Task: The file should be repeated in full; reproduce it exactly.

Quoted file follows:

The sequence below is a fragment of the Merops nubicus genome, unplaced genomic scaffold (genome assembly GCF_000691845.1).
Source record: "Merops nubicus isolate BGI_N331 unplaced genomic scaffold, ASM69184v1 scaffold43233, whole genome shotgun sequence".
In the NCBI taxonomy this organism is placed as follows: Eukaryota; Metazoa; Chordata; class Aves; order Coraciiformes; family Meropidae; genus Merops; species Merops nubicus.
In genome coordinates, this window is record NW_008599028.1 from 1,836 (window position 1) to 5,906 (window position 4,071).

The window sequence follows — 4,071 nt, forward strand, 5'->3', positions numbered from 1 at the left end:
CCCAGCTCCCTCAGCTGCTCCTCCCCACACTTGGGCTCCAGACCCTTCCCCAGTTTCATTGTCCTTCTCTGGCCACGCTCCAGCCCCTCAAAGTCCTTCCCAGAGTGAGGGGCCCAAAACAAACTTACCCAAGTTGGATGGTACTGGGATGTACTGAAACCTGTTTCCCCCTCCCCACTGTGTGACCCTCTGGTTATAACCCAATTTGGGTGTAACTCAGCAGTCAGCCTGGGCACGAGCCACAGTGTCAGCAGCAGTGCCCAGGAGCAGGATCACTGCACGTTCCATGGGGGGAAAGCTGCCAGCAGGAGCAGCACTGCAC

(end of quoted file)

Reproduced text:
The sequence below is a fragment of the Merops nubicus genome, unplaced genomic scaffold (genome assembly GCF_000691845.1).
Source record: "Merops nubicus isolate BGI_N331 unplaced genomic scaffold, ASM69184v1 scaffold43233, whole genome shotgun sequence".
In the NCBI taxonomy this organism is placed as follows: Eukaryota; Metazoa; Chordata; class Aves; order Coraciiformes; family Meropidae; genus Merops; species Merops nubicus.
In genome coordinates, this window is record NW_008599028.1 from 1,836 (window position 1) to 5,906 (window position 4,071).

The window sequence follows — 4,071 nt, forward strand, 5'->3', positions numbered from 1 at the left end:
CCCAGCTCCCTCAGCTGCTCCTCCCCACACTTGGGCTCCAGACCCTTCCCCAGTTTCATTGTCCTTCTCTGGCCACGCTCCAGCCCCTCAAAGTCCTTCCCAGAGTGAGGGGCCCAAAACAAACTTACCCAAGTTGGATGGTACTGGGATGTACTGAAACCTGTTTCCCCCTCCCCACTGTGTGACCCTCTGGTTATAACCCAATTTGGGTGTAACTCAGCAGTCAGCCTGGGCACGAGCCACAGTGTCAGCAGCAGTGCCCAGGAGCAGGATCACTGCACGTTCCATGGGGGGAAAGCTGCCAGCAGGAGCAGCACTGCAC